The project is the first Indigenous-controlled disaster study to bring together First Nations and Métis from an entire region. The project included 10 focus groups, 40 interviews, survey with more than 600 responses, and a video. The purpose of the study was to make sure that Indigenous impacts, concerns, and recommendations are heard by governments and to provide foundation for improved collaboration between Indigenous and non-Indigenous governments in disaster management.

Currently, Buffalo says her biggest priorities are “supporting our Nations as they continue to identify their needs and assist them with continuing to building their capacity to provide programs and services to their communities. We are focusing on building prevention based, culturally relevant and appropriate Child and Family Services programs for our Nations, as well as providing an increase in the quantity and quality of Health programming of our Nations. We are also working towards increasing funding for post secondary education. Through all of the work we do as an organization, supporting the revitalization of culture and language is at the forefront of our priorities.”

Bright Outlook
It’s an exciting time in ATC’s history. Presently, First Nations and Indigenous communities are growing their capacity as Individual Nations. ATC’s current focus is assisting Nations with becoming more self sufficient and developing programming to support their communities in ways that promote the self development of their membership.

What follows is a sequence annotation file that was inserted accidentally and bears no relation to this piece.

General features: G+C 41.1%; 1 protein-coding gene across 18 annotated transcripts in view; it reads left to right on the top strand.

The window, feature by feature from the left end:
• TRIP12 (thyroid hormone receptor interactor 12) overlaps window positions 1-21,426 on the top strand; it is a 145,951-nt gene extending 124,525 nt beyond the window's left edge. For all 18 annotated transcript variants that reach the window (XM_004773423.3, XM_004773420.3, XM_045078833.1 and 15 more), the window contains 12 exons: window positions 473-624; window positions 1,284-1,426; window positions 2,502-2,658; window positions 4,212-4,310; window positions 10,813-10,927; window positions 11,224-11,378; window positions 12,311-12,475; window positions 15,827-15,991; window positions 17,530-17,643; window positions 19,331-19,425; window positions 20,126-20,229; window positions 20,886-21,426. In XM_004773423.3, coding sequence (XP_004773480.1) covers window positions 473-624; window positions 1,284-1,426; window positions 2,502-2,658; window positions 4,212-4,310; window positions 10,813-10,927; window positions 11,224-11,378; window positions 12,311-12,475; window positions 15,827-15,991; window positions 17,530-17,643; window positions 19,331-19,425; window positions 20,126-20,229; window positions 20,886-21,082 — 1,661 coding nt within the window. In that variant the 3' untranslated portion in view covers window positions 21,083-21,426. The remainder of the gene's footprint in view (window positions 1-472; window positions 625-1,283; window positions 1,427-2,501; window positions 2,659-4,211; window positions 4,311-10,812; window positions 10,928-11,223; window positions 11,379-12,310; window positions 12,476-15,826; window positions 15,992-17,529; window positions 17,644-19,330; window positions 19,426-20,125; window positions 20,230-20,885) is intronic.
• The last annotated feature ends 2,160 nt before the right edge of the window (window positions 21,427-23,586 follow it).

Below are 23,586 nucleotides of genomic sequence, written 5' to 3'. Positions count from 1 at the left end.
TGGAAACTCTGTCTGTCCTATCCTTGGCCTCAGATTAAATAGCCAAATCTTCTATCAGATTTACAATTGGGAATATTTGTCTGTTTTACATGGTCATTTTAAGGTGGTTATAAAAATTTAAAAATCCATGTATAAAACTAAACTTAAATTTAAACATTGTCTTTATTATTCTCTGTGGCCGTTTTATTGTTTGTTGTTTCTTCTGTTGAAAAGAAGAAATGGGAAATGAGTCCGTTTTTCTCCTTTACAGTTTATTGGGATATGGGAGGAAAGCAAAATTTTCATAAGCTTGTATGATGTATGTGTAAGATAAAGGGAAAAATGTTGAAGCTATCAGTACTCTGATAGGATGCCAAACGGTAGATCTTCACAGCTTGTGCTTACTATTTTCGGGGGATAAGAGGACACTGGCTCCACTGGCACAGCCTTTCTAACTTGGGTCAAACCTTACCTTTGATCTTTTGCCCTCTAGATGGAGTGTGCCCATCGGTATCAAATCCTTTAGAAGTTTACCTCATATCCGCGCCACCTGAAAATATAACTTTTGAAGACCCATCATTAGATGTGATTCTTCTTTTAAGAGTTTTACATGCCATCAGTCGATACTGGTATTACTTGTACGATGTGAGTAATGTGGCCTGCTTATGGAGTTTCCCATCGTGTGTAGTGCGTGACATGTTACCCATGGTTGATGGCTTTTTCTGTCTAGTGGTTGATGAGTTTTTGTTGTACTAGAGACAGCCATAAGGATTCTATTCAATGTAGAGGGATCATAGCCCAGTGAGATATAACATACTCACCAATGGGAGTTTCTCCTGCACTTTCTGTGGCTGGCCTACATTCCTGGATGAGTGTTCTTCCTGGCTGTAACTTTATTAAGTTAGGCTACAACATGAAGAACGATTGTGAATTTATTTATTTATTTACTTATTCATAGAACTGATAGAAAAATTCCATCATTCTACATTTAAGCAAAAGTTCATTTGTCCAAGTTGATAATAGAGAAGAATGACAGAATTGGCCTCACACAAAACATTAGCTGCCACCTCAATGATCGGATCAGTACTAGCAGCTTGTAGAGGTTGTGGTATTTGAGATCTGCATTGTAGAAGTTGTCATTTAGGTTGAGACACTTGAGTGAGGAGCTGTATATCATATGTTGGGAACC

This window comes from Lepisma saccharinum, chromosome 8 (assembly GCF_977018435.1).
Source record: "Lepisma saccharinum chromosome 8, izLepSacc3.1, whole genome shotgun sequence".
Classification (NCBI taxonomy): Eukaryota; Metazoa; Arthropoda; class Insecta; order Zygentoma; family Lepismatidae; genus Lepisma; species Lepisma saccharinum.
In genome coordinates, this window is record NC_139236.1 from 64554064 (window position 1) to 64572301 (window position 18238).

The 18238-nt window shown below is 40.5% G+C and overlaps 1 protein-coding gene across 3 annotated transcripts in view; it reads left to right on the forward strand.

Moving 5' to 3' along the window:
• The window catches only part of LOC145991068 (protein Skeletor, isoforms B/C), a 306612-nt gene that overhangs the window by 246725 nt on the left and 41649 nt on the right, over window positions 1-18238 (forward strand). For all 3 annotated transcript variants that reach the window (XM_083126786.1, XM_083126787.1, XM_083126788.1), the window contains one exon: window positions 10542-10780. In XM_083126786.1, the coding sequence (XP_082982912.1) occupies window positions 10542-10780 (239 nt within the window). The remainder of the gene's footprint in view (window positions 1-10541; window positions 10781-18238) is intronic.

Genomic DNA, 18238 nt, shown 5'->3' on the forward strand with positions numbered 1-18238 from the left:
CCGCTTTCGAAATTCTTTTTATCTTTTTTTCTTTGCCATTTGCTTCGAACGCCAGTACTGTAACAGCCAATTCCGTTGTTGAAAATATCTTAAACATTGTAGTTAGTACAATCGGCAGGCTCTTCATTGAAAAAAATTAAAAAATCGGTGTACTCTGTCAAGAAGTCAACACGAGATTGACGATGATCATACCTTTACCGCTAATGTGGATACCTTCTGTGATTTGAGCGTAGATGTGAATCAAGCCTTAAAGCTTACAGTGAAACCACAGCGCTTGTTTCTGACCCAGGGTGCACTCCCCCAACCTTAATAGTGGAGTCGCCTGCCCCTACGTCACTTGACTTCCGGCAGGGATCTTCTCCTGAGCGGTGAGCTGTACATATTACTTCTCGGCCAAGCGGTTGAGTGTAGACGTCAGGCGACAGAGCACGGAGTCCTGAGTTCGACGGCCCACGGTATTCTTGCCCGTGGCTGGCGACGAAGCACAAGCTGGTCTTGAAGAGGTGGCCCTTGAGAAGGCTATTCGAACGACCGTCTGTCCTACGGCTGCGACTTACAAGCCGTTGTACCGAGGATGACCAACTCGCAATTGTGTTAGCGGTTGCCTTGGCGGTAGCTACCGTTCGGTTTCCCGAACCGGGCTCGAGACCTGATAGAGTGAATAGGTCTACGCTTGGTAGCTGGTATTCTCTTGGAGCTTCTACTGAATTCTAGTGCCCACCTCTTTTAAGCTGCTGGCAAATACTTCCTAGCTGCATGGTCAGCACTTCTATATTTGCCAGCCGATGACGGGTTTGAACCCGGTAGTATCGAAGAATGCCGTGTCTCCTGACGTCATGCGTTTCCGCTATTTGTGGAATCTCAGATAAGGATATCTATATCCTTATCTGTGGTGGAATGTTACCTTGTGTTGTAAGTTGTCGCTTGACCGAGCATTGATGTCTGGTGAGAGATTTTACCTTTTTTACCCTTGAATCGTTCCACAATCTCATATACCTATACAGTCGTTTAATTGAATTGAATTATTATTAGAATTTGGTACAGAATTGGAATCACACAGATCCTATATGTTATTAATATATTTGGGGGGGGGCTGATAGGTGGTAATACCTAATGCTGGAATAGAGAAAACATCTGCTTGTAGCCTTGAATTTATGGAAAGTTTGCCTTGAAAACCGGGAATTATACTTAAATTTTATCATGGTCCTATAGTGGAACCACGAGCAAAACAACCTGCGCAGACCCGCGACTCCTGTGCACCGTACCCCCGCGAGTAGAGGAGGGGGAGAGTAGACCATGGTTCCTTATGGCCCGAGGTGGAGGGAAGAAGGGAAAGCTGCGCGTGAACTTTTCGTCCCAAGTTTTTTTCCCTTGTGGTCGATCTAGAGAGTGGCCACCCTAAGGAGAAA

“Currently, all of our Nations have excellent leaders within their communities supporting growth, development of the local economy, culture and language development and preservation,” says Buffalo. “This is exciting for both ATC staff and Nations.”

ATC staff are extremely passionate about the work they do and serving its communities. “I am nothing short of amazed by the work being done by ATC staff. We talk about resilience frequently in this organization and I am so very grateful to have a team that is exactly that,” says Buffalo. “Extremely resilient.”

30 successful years only motivates the ATC team to continue its progressive work. ATC is currently moving into a new phase of strategic planning, working to identify how it can further support our communities in a meaningful way in Child and Family Services, Education, Employment and Training, Technical Services and Health in the areas of prevention, culture, and language revitalization. Says Buffalo, “We will continue to strive to deliver services that add value to the lives our Nations communities and their members.”

For more information, or to see the ATC report, please click
www.atcfn.ca/research/